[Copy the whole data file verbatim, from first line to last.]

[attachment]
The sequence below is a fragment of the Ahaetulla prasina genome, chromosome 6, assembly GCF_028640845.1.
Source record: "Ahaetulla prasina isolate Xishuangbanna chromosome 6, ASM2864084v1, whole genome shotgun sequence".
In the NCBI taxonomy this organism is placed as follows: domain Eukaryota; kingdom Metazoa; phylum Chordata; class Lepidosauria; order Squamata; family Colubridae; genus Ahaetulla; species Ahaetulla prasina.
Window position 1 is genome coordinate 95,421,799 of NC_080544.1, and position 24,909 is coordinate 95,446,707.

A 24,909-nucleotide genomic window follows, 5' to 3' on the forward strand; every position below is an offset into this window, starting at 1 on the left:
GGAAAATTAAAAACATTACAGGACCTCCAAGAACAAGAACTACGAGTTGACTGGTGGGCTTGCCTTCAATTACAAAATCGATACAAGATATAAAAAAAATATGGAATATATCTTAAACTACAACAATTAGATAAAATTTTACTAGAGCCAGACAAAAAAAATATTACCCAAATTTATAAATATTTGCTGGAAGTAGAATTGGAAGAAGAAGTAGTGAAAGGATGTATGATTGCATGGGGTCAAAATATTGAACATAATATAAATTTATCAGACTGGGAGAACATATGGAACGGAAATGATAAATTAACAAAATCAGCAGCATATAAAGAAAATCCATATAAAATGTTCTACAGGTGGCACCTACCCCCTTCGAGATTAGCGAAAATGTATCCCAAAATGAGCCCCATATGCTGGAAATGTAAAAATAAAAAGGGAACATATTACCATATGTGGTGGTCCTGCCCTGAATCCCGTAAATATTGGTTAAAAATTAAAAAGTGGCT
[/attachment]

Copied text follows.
The sequence below is a fragment of the Ahaetulla prasina genome, chromosome 6, assembly GCF_028640845.1.
Source record: "Ahaetulla prasina isolate Xishuangbanna chromosome 6, ASM2864084v1, whole genome shotgun sequence".
In the NCBI taxonomy this organism is placed as follows: domain Eukaryota; kingdom Metazoa; phylum Chordata; class Lepidosauria; order Squamata; family Colubridae; genus Ahaetulla; species Ahaetulla prasina.
Window position 1 is genome coordinate 95,421,799 of NC_080544.1, and position 24,909 is coordinate 95,446,707.

A 24,909-nucleotide genomic window follows, 5' to 3' on the forward strand; every position below is an offset into this window, starting at 1 on the left:
GGAAAATTAAAAACATTACAGGACCTCCAAGAACAAGAACTACGAGTTGACTGGTGGGCTTGCCTTCAATTACAAAATCGATACAAGATATAAAAAAAATATGGAATATATCTTAAACTACAACAATTAGATAAAATTTTACTAGAGCCAGACAAAAAAAATATTACCCAAATTTATAAATATTTGCTGGAAGTAGAATTGGAAGAAGAAGTAGTGAAAGGATGTATGATTGCATGGGGTCAAAATATTGAACATAATATAAATTTATCAGACTGGGAGAACATATGGAACGGAAATGATAAATTAACAAAATCAGCAGCATATAAAGAAAATCCATATAAAATGTTCTACAGGTGGCACCTACCCCCTTCGAGATTAGCGAAAATGTATCCCAAAATGAGCCCCATATGCTGGAAATGTAAAAATAAAAAGGGAACATATTACCATATGTGGTGGTCCTGCCCTGAATCCCGTAAATATTGGTTAAAAATTAAAAAGTGGCT